More recently, I received a 2003 Banfi Chianti Classico Riserva from a friend with a well-constructed wine cellar in her basement. Because it had aged in the proper conditions, it remained in excellent shape. But I didn’t think so at first — the aroma was fruity and meaty, and though the wine still felt tight, with red fruit and iron flavors, I felt flab in there as well. After 20 minutes or so, the wine had a chance to unwind and pull itself together. The flab disappeared, replaced by some pleasantly dusty tannins, deeper fruit and some real structure. After slumbering so long, the wine just needed a chance to wake up and remember who it was.

I don’t advocate aging wines on purpose unless you have one that needs to be laid down and you have a properly dark and cool place to do so. It’s too easy to simply let bottles collect dust. Before long, they’re too special to open, and then they just die a slow death on the rack. But if you do have a chance to taste a properly aged wine, don’t pass it up. And don’t decant it. You wouldn’t want to miss out on how the wine changes in the glass by over-aerating it in a decanter.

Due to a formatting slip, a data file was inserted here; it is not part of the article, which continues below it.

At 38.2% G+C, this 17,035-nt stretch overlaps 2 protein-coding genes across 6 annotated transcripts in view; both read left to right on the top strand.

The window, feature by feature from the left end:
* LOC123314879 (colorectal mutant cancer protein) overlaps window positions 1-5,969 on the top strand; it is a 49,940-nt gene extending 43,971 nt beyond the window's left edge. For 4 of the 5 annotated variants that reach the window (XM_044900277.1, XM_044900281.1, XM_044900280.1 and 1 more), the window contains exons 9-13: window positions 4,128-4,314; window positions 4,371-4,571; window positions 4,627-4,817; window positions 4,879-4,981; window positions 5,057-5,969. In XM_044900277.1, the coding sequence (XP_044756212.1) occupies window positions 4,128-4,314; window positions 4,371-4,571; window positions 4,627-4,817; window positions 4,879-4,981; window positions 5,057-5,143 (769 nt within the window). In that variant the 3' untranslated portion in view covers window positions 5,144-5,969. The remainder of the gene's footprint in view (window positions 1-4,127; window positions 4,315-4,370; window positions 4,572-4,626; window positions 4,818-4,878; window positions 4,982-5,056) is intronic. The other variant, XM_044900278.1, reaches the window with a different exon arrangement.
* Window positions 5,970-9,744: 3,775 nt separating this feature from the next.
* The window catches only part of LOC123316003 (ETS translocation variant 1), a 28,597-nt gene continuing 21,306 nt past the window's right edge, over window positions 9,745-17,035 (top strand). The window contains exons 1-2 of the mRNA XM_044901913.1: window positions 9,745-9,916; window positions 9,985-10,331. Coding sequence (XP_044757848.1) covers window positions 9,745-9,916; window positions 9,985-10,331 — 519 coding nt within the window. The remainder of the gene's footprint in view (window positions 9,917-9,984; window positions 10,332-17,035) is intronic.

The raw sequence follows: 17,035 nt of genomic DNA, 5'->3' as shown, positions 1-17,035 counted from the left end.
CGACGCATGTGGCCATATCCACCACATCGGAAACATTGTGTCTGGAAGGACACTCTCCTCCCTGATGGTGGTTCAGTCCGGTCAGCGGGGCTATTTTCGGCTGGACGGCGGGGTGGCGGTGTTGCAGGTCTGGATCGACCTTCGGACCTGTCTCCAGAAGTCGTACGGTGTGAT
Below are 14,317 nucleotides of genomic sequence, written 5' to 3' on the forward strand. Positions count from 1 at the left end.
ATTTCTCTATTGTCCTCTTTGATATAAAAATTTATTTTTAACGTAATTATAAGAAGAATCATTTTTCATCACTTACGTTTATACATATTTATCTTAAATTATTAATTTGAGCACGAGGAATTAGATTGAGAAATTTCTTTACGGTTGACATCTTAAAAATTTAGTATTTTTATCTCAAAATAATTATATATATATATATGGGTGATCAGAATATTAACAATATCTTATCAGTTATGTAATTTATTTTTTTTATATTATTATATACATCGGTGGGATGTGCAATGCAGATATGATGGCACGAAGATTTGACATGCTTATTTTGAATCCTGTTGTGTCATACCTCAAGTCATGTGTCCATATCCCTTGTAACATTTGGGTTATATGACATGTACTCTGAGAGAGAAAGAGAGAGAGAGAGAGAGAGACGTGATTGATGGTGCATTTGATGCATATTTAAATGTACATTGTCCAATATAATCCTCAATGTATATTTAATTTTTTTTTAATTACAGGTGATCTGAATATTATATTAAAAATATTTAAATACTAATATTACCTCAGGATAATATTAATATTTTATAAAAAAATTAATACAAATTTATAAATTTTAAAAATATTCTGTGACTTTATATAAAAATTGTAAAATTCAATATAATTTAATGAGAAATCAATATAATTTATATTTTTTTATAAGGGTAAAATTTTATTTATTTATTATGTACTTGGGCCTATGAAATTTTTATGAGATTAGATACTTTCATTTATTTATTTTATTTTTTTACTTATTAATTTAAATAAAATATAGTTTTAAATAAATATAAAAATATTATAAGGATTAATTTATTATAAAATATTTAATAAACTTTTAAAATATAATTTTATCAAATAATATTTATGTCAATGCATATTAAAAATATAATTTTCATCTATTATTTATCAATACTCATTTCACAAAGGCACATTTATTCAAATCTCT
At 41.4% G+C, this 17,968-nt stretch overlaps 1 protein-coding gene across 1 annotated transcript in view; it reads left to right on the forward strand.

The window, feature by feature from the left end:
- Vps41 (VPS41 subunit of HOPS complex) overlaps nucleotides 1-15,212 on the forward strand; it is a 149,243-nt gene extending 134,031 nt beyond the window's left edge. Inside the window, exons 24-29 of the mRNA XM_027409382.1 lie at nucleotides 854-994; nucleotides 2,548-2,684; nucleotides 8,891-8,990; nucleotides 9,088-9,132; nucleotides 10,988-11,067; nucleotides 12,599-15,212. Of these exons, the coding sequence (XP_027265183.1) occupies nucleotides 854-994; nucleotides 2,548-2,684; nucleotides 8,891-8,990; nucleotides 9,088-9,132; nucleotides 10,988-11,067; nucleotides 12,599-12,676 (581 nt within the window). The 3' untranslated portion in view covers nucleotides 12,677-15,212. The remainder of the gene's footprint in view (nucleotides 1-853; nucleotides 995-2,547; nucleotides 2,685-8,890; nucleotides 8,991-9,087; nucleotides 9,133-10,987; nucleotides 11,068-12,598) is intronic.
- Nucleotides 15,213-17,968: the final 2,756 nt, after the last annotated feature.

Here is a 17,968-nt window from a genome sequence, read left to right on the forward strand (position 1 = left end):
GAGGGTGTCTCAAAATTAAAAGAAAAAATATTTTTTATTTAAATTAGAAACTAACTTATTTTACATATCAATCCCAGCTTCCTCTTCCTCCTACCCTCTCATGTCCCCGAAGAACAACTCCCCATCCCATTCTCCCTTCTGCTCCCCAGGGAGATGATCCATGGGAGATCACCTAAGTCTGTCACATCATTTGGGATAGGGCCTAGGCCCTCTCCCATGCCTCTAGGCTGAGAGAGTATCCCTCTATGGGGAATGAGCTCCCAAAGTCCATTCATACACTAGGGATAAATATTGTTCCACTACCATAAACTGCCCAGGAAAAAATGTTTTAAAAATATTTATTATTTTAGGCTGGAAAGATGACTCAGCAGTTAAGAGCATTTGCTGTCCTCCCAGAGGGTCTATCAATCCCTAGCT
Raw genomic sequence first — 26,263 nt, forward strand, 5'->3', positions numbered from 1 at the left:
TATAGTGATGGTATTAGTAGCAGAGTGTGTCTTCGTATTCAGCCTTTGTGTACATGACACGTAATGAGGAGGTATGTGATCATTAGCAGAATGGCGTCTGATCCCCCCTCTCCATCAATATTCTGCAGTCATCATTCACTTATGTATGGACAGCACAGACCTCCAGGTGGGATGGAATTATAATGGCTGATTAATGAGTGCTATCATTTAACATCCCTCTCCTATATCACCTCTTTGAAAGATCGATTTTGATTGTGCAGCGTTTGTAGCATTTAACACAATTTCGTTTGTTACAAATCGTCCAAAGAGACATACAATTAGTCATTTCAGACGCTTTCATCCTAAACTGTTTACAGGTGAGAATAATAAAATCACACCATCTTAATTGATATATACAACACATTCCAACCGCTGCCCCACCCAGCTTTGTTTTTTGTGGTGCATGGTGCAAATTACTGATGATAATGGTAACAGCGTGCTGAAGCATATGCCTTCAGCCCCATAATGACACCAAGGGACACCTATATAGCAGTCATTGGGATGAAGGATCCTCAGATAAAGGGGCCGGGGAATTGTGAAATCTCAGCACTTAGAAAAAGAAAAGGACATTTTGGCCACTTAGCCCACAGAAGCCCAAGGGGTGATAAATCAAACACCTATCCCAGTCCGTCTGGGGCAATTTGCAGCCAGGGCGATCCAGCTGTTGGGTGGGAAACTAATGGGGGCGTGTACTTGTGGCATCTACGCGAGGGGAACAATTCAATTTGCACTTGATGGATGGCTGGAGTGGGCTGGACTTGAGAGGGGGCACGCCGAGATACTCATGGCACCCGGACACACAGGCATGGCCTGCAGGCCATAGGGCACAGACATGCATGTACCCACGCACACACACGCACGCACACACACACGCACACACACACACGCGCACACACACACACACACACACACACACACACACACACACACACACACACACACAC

Most important, if you don’t have place in your basement to age wine, don’t age wine. Drink it now! It won’t taste any better tomorrow than it does today.

Drink the Brown – Part 2

26 September 2012

Madeira, a fortified wine produced on the tiny Atlantic island of the same name, ages in an equally odd fashion as sherry (see the previous post). The best madeiras end up ageing for years, usually decades, in the attics of lodges in Funchal, cooked by the warm Madeira sun. This method is called canteiro, as opposed to the less-time consuming estufagem process which involves artificially heating the wine.